Then, they asked people to generate images based on that model and have people rate the results. This further trained the model to understand which results were “good”.

There are models behind MidJourney and DALL-E as well. In those cases the models are private and consumers can’t download and use them.

Fortunately, there are a bunch of existing models you can download to use on your local computer. There are models that include a little bit of everything, down to the ultra-specific. You can download a model to create Avatar characters, watercolor art, Ghibli characters, faces, hands, water, clouds, and, well, every body part.

Side note: There’s a lot still to be figured out about the ethics of AI art. Currently, artists and creators are having their artwork stolen and used to feed these models. In a lot of ways, AI Art feels like the Napster days of digital music. The genie is out of the bottle, but we still need to find a way to compensate creators and put restrictions on the use of our own likenesses.

While searching for a model to use I started with the deliberate_v11 model, deliverate_v11.ckpt. A content warning here: this model contains everything including NSFW content. If you want a model that is more SFW, sd_v1-5_vae.ckpt is a good starting point.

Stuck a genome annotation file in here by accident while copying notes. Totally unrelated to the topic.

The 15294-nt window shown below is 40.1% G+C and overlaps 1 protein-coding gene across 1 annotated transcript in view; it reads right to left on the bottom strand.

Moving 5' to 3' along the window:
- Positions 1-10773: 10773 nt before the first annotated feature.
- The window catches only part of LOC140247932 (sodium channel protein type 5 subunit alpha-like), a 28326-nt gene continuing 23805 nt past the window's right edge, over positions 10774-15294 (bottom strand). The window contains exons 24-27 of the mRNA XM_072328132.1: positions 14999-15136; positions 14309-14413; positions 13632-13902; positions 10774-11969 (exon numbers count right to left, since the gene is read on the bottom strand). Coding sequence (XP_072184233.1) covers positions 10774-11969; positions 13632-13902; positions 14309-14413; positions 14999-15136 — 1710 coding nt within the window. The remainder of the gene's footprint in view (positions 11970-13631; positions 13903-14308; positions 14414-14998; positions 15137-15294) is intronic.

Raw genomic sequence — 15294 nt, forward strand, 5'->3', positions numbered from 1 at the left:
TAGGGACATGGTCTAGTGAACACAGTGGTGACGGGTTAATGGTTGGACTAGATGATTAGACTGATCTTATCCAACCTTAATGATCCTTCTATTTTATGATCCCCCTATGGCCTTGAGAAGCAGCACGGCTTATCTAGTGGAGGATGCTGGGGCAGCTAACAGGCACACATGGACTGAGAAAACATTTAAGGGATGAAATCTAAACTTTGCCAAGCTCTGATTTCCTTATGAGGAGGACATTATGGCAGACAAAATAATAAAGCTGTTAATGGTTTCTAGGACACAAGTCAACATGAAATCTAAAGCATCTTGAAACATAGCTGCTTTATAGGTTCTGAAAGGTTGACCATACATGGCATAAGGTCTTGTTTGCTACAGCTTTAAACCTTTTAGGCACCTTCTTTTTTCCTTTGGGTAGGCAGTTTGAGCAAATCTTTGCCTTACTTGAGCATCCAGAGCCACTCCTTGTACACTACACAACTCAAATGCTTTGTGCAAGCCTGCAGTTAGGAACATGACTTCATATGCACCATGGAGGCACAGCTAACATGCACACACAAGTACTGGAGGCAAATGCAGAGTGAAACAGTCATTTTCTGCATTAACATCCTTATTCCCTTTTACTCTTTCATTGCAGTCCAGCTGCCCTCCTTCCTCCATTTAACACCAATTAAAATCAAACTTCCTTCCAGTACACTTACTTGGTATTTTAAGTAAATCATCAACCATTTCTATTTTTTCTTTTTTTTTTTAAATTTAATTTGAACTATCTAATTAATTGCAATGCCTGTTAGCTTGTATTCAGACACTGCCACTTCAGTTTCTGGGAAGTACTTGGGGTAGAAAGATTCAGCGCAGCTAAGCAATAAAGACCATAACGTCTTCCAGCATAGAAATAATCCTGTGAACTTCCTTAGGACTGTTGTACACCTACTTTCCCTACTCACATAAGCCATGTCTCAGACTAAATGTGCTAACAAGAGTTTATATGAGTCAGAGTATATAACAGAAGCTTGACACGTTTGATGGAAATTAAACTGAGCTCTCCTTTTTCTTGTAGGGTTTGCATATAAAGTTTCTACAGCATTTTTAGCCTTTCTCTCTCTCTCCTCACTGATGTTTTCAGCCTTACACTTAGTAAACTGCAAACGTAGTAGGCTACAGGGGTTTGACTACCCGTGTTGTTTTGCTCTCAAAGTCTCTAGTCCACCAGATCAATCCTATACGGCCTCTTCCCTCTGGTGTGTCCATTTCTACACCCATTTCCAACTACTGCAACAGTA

Download one or both of these files and put them in the models/Stable-diffusion folder of the WebUI project. Start the WebUI from the command line. At the top of the page, there’s a place to set your checkpoint (model).

Most models I’ve used are around 2 GB to 8 GB. The larger models are trained on more data or include multiple models merged together. There’s no way to know what images went into them.

This is effectively what a model is. It’s a representation of the rules that make up a much larger set of data. You can’t generate an exact version of the Mona Lisa, but you can ask for “The Mona Lisa, starry night style”.

That doesn’t mean you’ll get exactly what you want.

“The Mona Lisa, starry night style”, sd_v1-5_vae, seed 330838989

This isn’t great. There are multiple subjects and a picture frame. Looking at this you can start to guess what went wrong. The model was likely fed with thousands of photographs of tourists taking selfies in front of the Mona Lisa. A part of the model thinks “Mona Lisa” means 2 faces and a picture frame.

Stable Diffusion has a few solutions for this.

One is generating multiple images. You can generate an infinite number of images based on this text – all different. Some of them won’t have a frame or multiple heads.

Another option is negative prompts. Negative prompts allow you to give it keywords you don’t want to appear in the final image. You might think “oh, we can just add a negative prompt for ‘frame’, ‘multiple faces’, and ‘selfie’ and it’ll fix this!”. Sadly that’s not always the case. I intended for that to be the case when I was writing this, but it doesn’t always work out. 😅